I got this email today:
I have a question regarding your entry on authors changing names. Don’t
authors need to do tours and talks to publicize their books? I’ve heard that
much of a book’s success depends on the author’s own initiative to do
publicity. But if they’re using a pseudonym, isn’t this impossible? It would
only take one person to reveal him/her.
A good question…with lots of answers.
In many cases, the pseudonyms are an open secret (for instance, Jeremiah Healy makes no secret that he’s "Terry Devane" nor does Gar Haywood hide that he’s "Ray Shannon") and the authors go on the signing circuit anyway. The only ones who are "fooled" are the computers at the chain stores.
Other authors turn their pseudonym into a marketing tool, creating some mystery and buzz around the book. They require booksellers to drop shop books to a third party for signing so that the mystery of who they are remains intact. "Boston Teran" and "John Twelve Hawks" are recent examples, "Trevanian" is an older one. Stephen King, Nora Roberts, and Robert Ludlum also wrote books under other names as well as their own. So have pulp authors like Marvin H. Albert (aka Albert Conroy, Ian McAlister, Nick Quarry, Tony Rome, etc.) and Harry Whittington (aka Whit Harrison, Blaine Stevens, Ashley Carter, etc.)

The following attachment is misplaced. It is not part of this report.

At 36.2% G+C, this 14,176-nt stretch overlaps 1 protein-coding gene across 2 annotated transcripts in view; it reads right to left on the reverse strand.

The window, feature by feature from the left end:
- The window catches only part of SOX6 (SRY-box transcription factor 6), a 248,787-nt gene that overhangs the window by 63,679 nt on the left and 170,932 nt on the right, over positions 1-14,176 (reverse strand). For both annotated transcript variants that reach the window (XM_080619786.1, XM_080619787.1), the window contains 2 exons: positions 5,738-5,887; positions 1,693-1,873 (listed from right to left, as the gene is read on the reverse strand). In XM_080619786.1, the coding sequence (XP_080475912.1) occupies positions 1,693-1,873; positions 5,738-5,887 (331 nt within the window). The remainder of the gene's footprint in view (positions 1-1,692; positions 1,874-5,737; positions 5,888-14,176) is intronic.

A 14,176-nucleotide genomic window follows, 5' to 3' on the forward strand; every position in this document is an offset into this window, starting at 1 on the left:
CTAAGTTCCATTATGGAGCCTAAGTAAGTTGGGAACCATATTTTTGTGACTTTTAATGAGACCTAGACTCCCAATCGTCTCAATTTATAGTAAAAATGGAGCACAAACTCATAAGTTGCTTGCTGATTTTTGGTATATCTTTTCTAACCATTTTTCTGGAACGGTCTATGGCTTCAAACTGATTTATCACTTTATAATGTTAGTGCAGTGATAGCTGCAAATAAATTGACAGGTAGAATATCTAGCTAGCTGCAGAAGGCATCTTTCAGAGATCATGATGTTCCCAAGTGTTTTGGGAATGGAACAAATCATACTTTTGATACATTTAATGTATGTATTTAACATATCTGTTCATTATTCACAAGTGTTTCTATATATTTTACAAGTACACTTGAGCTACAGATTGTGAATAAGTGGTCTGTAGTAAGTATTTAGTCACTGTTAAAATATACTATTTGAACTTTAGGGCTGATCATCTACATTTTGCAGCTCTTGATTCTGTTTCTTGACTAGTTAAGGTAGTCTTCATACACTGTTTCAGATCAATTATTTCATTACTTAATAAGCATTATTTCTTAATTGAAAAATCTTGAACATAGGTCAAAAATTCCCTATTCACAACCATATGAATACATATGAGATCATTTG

Others just avoid the signing/promotion circuit and hope for the best…which, of course, could work against them and undermine the chances of their new identity increasing their sales or, in the case of already famous authors, matching the success they enjoy as themselves.
Finally, there are writers who make their living as ghostwriters…writing books for celebrities, politicians, other authors, or house names (names created by the publisher so that several writers can contribute to a series of books without the readers ever knowing). Don Pendleton hasn’t written an EXECUTIONER/MACK BOLAN novel in decades.
James Reasoner, for example, has been writing westerns under other authors’ names and house names for years. Donald Bain writes the MURDER SHE WROTE books under his own name as well as a NY Times bestselling series under someone else’s name (a someone who widely promotes the books he or she doesn’t write). Reportedly, Robert Tanenbaum doesn’t write his legal thrillers (Michael Gruber did for many years)…but that doesn’t stop him from going on booksigning tours anyway.
In short, there are lots of reasons for writing under other names and lots of ways to promote your books despite the illusion.